Zimbabwean journalists plan to defy proposed legislation that will severely curtail independent reporting in the run-up to presidential elections in March.
After a meeting of journalists on Thursday, Abel Mutsakani, head of the Independent Journalists Association of Zimbabwe told IRIN: "We agreed we are all mobilising for total defiance. No journalist is going to be registered under the new laws, we are not going to abide by them. If we are arrested, so be it."
The government's Access to Information and Privacy Bill, part of a package of draconian legislation the ruling party intends to force through parliament by Friday, allows only journalists accredited by a government-appointed Media and Information Commission to work in the country. Registration must be renewed annually.
The media bill makes it an offence punishable by up to two years in prison to reproduce comments published, for example in the state media, without permission. It would also be deemed an offence if a journalist "spreads rumours, falsehoods or causes alarm and despondency".
Reporters Sans Frontières (RSF) has condemned the state of media freedom in Zimbabwe. "The human rights and press freedom situation in Zimbabwe is catastrophic," it said in a statement this week. "The president and the government in Harare are harassing both local and foreign journalists with impunity. There are continuous threats and arrests, and the independent press is finding it more and more difficult to play its role of informing public opinion."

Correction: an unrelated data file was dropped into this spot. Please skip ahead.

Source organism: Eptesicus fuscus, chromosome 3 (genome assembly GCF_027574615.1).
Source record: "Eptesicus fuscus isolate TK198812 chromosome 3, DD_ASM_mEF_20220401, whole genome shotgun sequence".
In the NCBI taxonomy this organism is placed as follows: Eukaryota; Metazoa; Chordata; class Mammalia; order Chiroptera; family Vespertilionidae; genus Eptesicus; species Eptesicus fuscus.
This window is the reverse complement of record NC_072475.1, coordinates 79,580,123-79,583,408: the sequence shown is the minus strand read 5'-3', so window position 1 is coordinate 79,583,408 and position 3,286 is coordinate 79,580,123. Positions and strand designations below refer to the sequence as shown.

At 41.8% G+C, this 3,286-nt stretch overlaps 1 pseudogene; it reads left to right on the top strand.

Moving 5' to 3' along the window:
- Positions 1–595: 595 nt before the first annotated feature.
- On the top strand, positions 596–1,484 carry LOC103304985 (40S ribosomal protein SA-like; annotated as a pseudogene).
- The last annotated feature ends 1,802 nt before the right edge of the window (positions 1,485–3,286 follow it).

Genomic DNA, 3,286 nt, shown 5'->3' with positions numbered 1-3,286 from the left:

Mutsakani said journalists would wait until the bill was enacted and would then seek to have it overturned as unconstitutional by the Supreme Court. However, "even if the courts rule in our favour the government has already demonstrated it will not accept any court ruling [that outlaws its actions]."
He acknowledged that resistance to the bill could result in the closure of independent newspapers in the run-up to the March election, silencing opposition to Mugabe.
But, according to Mutsakani, perhaps only if journalists are jailed, and civil society mobilises in protest, would regional governments be forced to acknowledge Zimbabwe's political crisis is about democracy rather than land - and act to ensure free and fair elections.
"We want to make it impossible for people like [South African President Thabo] Mbeki to have any more excuses. We want to make it difficult for especially SADC [Southern African Development Community] to skirt the real issues. Locking up journalists will have nothing to do with land," he said. "Mugabe's only concern is to make sure he is re-elected."